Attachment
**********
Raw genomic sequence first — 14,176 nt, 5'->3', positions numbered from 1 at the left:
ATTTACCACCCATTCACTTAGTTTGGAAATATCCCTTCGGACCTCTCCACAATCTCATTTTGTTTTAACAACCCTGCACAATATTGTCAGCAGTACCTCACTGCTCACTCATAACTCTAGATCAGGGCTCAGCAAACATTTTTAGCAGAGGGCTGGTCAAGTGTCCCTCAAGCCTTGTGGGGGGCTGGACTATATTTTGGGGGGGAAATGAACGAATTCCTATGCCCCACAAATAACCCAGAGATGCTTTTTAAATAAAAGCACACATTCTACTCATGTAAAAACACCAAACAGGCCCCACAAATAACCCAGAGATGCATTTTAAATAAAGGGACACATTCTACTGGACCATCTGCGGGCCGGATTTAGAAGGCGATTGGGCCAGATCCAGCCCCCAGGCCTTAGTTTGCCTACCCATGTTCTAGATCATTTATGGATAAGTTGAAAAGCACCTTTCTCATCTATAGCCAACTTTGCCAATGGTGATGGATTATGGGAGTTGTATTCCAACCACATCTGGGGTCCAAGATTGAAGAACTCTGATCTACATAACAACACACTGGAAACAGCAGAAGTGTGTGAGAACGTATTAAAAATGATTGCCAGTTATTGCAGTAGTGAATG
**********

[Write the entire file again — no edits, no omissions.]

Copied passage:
Raw genomic sequence first — 14,176 nt, 5'->3', positions numbered from 1 at the left:
ATTTACCACCCATTCACTTAGTTTGGAAATATCCCTTCGGACCTCTCCACAATCTCATTTTGTTTTAACAACCCTGCACAATATTGTCAGCAGTACCTCACTGCTCACTCATAACTCTAGATCAGGGCTCAGCAAACATTTTTAGCAGAGGGCTGGTCAAGTGTCCCTCAAGCCTTGTGGGGGGCTGGACTATATTTTGGGGGGGAAATGAACGAATTCCTATGCCCCACAAATAACCCAGAGATGCTTTTTAAATAAAAGCACACATTCTACTCATGTAAAAACACCAAACAGGCCCCACAAATAACCCAGAGATGCATTTTAAATAAAGGGACACATTCTACTGGACCATCTGCGGGCCGGATTTAGAAGGCGATTGGGCCAGATCCAGCCCCCAGGCCTTAGTTTGCCTACCCATGTTCTAGATCATTTATGGATAAGTTGAAAAGCACCTTTCTCATCTATAGCCAACTTTGCCAATGGTGATGGATTATGGGAGTTGTATTCCAACCACATCTGGGGTCCAAGATTGAAGAACTCTGATCTACATAACAACACACTGGAAACAGCAGAAGTGTGTGAGAACGTATTAAAAATGATTGCCAGTTATTGCAGTAGTGAATG